Common Guppy Fish Diseases Pictures

Pictures above is guppy fish which indication of mouth fungus infection, one of other common tropical fish diseases that have kills millions of guppies annually.

Fungus problems are common guppy fish diseases. Any damage of the skin/gills or keeping the guppy fish in a fish tank that is very cold can lead to development of fungus on the fish body. Besides the body, guppy fish can show fungus symptoms on the edges of mouth. White layers near the edges of mouth are the indication of fungus infection. A bacterial disease, though not exactly like fungal diseases also affects the guppy fish. Fungus grows differently from bacteria and the organisms which constitute this group do strange things.

Disease Type: Bacterial (gram negative rods)
Organism: Flexibacter columnaris
Names: Columnaris, Cotton-Wool, Cotton-Mouth, Flexibacter, Mouth Fungus

Often mistaken for a fungal infection because of its mold-like lesions, Flexibacter Columnaris is a common bacterial infection in cultured fish, particularly live bearing guppy fish and catfish. Its name is derived from columnar shaped bacteria, which are present in virtually all aquarium environments.

The bacteria are most likely to infect guppy fish that have been stressed by such conditions as poor water quality, inadequate diet, or handling and shipping. Columnaris can enter the fish through the gills, mouth, or via small wounds on the skin. The disease is highly contagious and may be spread through contaminated nets, specimen containers, and even food.

Columnaris can be external or internal and may follow a chronic or acute course. Lesions in chronic cases progress slowly, taking many days before culminating in fish death. In acute cases the lesions spread quickly, often wiping out entire populations of fish within hours. High water temperatures accelerate the progression of the disease; however lowering the water temp will not affect the outcome of the disease.


White spots on mouth, edges of scales, and fins
Cottony growth that eats away at the mouth
Fins disintegrate beginning at the edges
'Saddleback' lesion near the dorsal fin
Fungus often invades the affected skin
Rapid gilling in cases where gills are infected

Most Columnaris infections are external, and present first as white or grayish white spots on the head, and around the fins or gills. The lesions may first be seen only as a paler area that lacks the normal shiny appearance. As the lesion progresses it may become yellowish or brownish in color and the area around it may be tinged red.

Lesions on the back often extend down the sides, giving the appearance of a saddle. On the mouth the lesions may look moldy or cottony, and the mouth will become eaten away. Fins will erode and have a frayed appearance as the infection progresses. The gills filaments will disintegrate as the bacteria invade them, and the guppy fish will begin breathing rapidly due to lack of oxygen. Less commonly, the infection will be internal, and display no external symptoms.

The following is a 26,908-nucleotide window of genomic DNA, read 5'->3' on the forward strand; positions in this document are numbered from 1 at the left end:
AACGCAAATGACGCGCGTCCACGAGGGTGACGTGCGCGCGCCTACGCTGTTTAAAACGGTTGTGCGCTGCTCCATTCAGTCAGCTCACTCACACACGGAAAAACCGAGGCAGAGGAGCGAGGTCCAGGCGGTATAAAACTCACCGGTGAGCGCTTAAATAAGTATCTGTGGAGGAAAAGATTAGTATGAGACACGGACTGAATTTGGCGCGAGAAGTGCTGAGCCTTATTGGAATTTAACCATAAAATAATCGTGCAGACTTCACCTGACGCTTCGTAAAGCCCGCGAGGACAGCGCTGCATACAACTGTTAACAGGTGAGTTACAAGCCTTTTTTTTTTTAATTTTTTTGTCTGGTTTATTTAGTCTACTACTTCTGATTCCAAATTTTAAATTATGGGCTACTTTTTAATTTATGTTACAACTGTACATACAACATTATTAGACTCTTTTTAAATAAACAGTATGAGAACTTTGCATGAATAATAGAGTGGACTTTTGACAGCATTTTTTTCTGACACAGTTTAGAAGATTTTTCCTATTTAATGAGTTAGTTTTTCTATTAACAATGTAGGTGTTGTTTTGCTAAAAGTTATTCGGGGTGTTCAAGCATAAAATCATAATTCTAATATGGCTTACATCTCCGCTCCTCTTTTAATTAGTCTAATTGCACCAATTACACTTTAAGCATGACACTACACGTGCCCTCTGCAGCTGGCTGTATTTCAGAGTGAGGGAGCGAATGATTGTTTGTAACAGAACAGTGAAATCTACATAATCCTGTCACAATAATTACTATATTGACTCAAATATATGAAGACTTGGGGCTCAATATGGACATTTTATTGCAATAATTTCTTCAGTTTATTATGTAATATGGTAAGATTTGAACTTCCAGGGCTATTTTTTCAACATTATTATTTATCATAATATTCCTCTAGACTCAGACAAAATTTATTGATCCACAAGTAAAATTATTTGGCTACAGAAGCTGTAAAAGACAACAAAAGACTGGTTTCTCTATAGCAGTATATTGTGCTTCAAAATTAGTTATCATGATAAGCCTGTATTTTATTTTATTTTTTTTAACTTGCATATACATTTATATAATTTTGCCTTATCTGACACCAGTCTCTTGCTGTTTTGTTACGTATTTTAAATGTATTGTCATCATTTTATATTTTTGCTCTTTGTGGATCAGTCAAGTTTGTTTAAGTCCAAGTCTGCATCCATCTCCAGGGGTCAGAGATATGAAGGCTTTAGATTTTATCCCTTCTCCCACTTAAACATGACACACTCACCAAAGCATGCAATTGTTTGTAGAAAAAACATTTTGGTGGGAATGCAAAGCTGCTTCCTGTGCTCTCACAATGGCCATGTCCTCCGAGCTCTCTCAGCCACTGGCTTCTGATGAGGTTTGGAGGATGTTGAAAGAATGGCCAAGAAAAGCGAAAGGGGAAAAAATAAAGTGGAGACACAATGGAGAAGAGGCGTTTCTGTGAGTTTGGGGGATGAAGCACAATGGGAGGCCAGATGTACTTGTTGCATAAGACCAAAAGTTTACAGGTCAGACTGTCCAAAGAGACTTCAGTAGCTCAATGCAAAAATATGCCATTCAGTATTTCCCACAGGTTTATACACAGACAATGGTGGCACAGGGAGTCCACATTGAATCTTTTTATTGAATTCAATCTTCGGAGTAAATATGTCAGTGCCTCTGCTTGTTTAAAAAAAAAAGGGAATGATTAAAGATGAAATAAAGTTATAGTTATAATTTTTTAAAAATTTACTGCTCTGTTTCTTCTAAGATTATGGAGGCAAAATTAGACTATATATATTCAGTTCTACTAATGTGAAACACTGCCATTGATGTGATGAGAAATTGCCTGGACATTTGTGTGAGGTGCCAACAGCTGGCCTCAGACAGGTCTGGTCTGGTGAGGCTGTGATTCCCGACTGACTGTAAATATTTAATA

Change water
Vacuum gravel
Add aquarium salt
Treat with copper sulfate or antibiotic
Discontinue carbon filtration during treatment

External infections should be treated with antibiotics or chemicals in the water. Copper sulfate, Acriflavine, Furan, and Terramycin may all be used externally to treat Columnaris. Terramycin has proven to be quite effective both as a bath, and when used to treat foods for internal infections. Salt may be added to the water to enhance gill function. Livebearers in particular will benefit from the addition of salt, however use caution when treating catfish, as many are sensitive to salt.


Quarantine new guppy fish for two weeks
Maintain high water quality
Provide guppies with a nutritionally balanced diet
Medicate fish prophylactically before moving them
Disinfect nets and other equipment before using

Because the bacteria thrive on organic wastes, it can be controlled by regular water changes and vacuuming of the gravel. Proper diet and maintaining good water quality in general will keep the guppies from being stressed and therefore susceptible to infection. To avoid spreading the bacterium, nets, specimen containers, and other aquarium equipment should be disinfected before each use.

Small quantities of aquarium salt can be used to prevent guppy fish diseases in livebearer aquariums. When guppy fish are being shipped or moved, they may be treated prophylactically with antibiotics or by feeding them medicated food. Although many of these products and treatments are still helpful and available, always remember that it is impossible to effectively treat sick guppies, including other tropical fish diseases without first making an accurate diagnosis.